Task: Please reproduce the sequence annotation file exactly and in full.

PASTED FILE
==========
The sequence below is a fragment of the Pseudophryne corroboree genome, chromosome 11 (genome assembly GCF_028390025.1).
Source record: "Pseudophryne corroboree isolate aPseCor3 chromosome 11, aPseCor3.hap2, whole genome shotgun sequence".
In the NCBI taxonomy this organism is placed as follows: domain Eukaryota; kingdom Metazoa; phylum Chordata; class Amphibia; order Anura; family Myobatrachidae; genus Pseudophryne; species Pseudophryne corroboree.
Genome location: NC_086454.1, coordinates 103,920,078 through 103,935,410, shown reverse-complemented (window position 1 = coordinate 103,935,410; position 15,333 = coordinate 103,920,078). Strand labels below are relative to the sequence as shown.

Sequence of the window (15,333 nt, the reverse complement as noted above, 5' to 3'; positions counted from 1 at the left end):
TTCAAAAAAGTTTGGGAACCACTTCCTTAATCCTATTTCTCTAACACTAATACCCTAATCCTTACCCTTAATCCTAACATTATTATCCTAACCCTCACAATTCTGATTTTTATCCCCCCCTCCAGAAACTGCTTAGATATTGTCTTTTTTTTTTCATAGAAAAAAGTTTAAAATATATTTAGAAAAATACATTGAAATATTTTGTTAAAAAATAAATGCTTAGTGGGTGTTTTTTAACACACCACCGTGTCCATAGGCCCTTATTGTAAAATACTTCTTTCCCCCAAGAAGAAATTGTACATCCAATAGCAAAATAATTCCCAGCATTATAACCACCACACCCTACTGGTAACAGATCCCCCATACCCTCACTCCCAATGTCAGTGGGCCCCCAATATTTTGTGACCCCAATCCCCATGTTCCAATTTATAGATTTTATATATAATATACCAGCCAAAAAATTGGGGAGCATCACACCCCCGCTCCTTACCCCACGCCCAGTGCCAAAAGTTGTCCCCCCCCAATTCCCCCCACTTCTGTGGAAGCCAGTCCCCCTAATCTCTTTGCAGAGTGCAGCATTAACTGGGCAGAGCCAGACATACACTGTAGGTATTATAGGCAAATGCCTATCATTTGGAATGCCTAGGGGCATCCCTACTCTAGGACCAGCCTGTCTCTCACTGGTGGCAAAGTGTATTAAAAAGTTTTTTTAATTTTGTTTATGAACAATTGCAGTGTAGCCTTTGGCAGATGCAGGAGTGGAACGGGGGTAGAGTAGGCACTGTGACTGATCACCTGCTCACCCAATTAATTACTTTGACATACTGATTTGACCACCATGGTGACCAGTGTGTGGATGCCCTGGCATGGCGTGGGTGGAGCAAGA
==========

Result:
The sequence below is a fragment of the Pseudophryne corroboree genome, chromosome 11 (genome assembly GCF_028390025.1).
Source record: "Pseudophryne corroboree isolate aPseCor3 chromosome 11, aPseCor3.hap2, whole genome shotgun sequence".
In the NCBI taxonomy this organism is placed as follows: domain Eukaryota; kingdom Metazoa; phylum Chordata; class Amphibia; order Anura; family Myobatrachidae; genus Pseudophryne; species Pseudophryne corroboree.
Genome location: NC_086454.1, coordinates 103,920,078 through 103,935,410, shown reverse-complemented (window position 1 = coordinate 103,935,410; position 15,333 = coordinate 103,920,078). Strand labels below are relative to the sequence as shown.

Sequence of the window (15,333 nt, the reverse complement as noted above, 5' to 3'; positions counted from 1 at the left end):
TTCAAAAAAGTTTGGGAACCACTTCCTTAATCCTATTTCTCTAACACTAATACCCTAATCCTTACCCTTAATCCTAACATTATTATCCTAACCCTCACAATTCTGATTTTTATCCCCCCCTCCAGAAACTGCTTAGATATTGTCTTTTTTTTTTCATAGAAAAAAGTTTAAAATATATTTAGAAAAATACATTGAAATATTTTGTTAAAAAATAAATGCTTAGTGGGTGTTTTTTAACACACCACCGTGTCCATAGGCCCTTATTGTAAAATACTTCTTTCCCCCAAGAAGAAATTGTACATCCAATAGCAAAATAATTCCCAGCATTATAACCACCACACCCTACTGGTAACAGATCCCCCATACCCTCACTCCCAATGTCAGTGGGCCCCCAATATTTTGTGACCCCAATCCCCATGTTCCAATTTATAGATTTTATATATAATATACCAGCCAAAAAATTGGGGAGCATCACACCCCCGCTCCTTACCCCACGCCCAGTGCCAAAAGTTGTCCCCCCCCAATTCCCCCCACTTCTGTGGAAGCCAGTCCCCCTAATCTCTTTGCAGAGTGCAGCATTAACTGGGCAGAGCCAGACATACACTGTAGGTATTATAGGCAAATGCCTATCATTTGGAATGCCTAGGGGCATCCCTACTCTAGGACCAGCCTGTCTCTCACTGGTGGCAAAGTGTATTAAAAAGTTTTTTTAATTTTGTTTATGAACAATTGCAGTGTAGCCTTTGGCAGATGCAGGAGTGGAACGGGGGTAGAGTAGGCACTGTGACTGATCACCTGCTCACCCAATTAATTACTTTGACATACTGATTTGACCACCATGGTGACCAGTGTGTGGATGCCCTGGCATGGCGTGGGTGGAGCAAGA